Making the Case for your Liberal Arts Degree

Ever wonder why an employer would rather hire you for a job over a candidate with years of experience in their specific trade?

Check out Debra Humphreys’ “Making the Case for Liberal Education: Responding to Challenges,” recommended by Undergraduate Dean Brian Reed. This report emphasizes the merits and practical value of a liberal arts education and is highly effective in expressing the general and transferable skills all Dartmouth students develop throughout their liberal arts academic journey.

Here’s one way to describe the difference between training and education: Training is learning how to perform a discrete task — like changing a tire. Education is learning strategy, methods, and questions you can use to approach any problem and explore solutions.

As New York Times columnist David Brooks discusses in an Op-Ed, “The New Humanism,” the “ability to enter other minds and learn what they have to offer [and]… to see patterns in the world and derive a gist from complex situations” are “in the range of deeper talents” that are important to our future. These critical skills are sharpened by the study of the liberal arts.

Recognize that you have continually acquired and honed numerous transferable skills and have thus developed a widely ranging skill set through not only your experiences but also through your coursework. Identify these transferable skills, which are often times either overlooked or taken for granted, and emphasize those of particular interest to an employer during  interviews.

Still trying to think of a New Year’s Resolution? Make it your Career Search!!

Kasey Kaplan provides some great ideas in the article New Year’s Resolutions for Job Seekers.  Briefly, here’s the highlights:

“This year, MY New Year’s Resolution is to:

1. Proofread all cover letters, messages, emails, applications, and resumes I send to employers, before I send them…..

2. Attend X number of networking events…..

3. Be specific…..

4. Be a professional……

5. Be better prepared for interviews….. “

Read the entire article for further information and help. (








Career Tip: “Red Flags” in the Job Search

Career Tip: “Red Flags” in the Job Search

Why job seekers are disqualified in the job search:

1. Inattention to details and sloppy grammar in cover letters & resumes
2. Questionable or offensive auto-replies, nicknames, Facebook accounts & telephone messages
3. Factual discrepancies between your resume and cover letter
4. Not strategically relating applicant’s background to the job – not understanding the job
5. Dressing inappropriately
6. Interrupting the interviewer

Career Tip: When should I post my status? When should I not post my status?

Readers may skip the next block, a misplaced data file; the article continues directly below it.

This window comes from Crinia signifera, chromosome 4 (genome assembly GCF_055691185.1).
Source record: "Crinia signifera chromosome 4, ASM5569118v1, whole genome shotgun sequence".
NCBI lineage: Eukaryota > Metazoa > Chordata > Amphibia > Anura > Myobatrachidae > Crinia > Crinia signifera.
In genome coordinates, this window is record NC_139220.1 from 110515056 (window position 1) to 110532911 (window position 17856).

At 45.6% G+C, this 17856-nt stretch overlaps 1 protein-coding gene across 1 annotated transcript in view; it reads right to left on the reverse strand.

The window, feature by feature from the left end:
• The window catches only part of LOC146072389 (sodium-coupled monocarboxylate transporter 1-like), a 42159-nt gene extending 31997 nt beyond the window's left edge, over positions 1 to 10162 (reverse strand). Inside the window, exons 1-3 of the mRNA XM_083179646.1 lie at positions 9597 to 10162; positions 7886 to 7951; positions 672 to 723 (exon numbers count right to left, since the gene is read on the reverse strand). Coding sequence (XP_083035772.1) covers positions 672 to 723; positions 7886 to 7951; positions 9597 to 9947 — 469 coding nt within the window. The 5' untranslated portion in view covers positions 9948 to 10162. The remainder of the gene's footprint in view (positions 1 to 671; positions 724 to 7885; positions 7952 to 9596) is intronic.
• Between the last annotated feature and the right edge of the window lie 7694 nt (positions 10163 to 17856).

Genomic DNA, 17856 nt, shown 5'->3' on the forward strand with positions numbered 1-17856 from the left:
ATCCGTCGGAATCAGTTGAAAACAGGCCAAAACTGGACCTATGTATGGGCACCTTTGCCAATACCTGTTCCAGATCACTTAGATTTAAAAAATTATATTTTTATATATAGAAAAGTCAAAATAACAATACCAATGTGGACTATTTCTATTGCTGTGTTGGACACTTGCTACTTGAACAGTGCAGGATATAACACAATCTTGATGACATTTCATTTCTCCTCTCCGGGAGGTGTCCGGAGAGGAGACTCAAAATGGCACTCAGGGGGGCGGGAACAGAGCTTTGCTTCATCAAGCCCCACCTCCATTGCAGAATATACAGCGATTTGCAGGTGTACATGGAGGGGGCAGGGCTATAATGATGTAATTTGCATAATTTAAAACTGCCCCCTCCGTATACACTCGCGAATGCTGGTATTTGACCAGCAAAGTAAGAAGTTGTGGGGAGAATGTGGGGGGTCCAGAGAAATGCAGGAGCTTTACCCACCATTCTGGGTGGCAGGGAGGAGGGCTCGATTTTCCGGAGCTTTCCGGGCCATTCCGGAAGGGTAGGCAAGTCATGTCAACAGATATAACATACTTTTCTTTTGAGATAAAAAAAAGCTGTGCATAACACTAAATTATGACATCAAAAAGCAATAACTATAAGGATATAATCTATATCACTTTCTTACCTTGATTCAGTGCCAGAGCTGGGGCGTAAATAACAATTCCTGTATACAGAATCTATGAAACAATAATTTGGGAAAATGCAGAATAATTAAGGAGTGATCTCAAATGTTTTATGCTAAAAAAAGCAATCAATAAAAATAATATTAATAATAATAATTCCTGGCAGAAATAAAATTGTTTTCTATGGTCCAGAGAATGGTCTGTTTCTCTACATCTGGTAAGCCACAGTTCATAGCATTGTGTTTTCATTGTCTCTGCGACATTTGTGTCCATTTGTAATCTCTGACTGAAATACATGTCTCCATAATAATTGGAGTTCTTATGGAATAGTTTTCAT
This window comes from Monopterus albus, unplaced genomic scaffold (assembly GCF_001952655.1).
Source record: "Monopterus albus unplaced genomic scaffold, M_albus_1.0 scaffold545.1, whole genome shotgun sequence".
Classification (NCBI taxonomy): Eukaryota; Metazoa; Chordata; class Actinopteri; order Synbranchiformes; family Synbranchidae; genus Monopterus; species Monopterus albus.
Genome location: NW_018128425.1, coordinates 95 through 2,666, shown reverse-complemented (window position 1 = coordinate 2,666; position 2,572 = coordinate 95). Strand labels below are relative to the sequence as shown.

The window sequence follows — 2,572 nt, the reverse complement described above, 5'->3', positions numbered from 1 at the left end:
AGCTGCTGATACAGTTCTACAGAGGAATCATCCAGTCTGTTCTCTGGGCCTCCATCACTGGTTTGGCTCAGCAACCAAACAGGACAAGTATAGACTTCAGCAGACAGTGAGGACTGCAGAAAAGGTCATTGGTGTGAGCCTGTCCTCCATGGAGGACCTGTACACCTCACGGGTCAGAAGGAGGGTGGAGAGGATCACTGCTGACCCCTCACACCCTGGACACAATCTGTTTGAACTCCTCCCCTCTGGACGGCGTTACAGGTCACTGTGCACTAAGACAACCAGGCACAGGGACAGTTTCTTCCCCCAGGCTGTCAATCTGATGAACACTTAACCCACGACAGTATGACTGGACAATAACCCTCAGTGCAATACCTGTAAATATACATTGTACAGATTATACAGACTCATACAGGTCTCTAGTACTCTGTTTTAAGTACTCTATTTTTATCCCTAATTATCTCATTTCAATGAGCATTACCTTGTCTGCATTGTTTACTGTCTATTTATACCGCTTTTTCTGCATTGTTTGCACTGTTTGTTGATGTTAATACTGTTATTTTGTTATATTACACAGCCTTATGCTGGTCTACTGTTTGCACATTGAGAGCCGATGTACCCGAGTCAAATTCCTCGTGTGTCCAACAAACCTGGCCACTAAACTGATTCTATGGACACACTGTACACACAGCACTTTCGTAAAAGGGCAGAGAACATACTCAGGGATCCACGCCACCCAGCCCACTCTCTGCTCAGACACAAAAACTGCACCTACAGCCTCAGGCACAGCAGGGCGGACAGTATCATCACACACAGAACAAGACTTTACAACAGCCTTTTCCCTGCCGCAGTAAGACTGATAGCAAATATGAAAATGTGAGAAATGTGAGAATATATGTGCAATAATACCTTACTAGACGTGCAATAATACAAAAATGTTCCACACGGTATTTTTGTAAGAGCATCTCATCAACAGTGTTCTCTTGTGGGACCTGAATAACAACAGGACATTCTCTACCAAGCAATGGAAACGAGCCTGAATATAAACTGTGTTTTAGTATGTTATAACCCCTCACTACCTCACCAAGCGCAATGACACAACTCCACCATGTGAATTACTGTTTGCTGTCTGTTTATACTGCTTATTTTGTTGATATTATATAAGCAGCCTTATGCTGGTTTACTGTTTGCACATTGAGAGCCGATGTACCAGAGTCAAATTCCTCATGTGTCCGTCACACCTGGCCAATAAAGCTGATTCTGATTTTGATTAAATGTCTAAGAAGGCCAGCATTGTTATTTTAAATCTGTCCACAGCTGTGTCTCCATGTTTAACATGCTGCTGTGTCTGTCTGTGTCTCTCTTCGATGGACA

With the advent of multiple forms of social media, everyone’s status can become great reading material.  BUT, do you want it to be?

  •  Do you want your potential boss reading it?
  • Is it strictly personal?
  • Is it strictly business?
  • Would it be awkward to explain to your parents? Or grandparents?

 Be very careful of what you post as a status.  See the flowchart to put it all in perspective.





Career Tips: Questions to Ask Your Interviewer


Asking intelligent questions in an interview shows that you’ve done your research and are motivated to do well if you get the job. Following are some questions recruiters like to hear from students:

What do you do in a typical work day?
Ask this question in your interview with a hiring manager.  It shows you’re enthusiastic about the company and want to know about life on the job.

Why did you choose to work for this company?
This question gives the recruiter or hiring manager the chance to “sell” the company and gives you an idea of why someone else chose to work there.

If I’m hired, in which area of your organization might I work?
If you’ve learned about the company’s various divisions on its website, be sure to incorporate that knowledge into the question.  It shows you’ve done your research and are interested in the company.

What is the natural career progression for employees with my skill set?
This question shows you’re thinking about the future and hope to stay with the company.

Does this organization have a mentor or coaching program?
This question illustrates your desire to be the best employee you can.

What kind of internal and external training do you provide?
This is another question that shows you want to do the best job possible.

How would you describe your company culture?
This question provides both you and the recruiter with another opportunity to determine if you and the company are suited for each other.

Does your organization use strategic planning?  How often? Who participates?
This question shows you’ve given some thought to how organizations work and demonstrates your interest in this particular company.

What is your company’s policy on Sustainable Development?
This is another question that illustrates your interest in the organization and its future.

What is the compensation range for this position?
Don’t make this your only question and don’t ask specifically what you would be paid.  Pose it amid questions about the company and don’t ask it at all if the information is available elsewhere.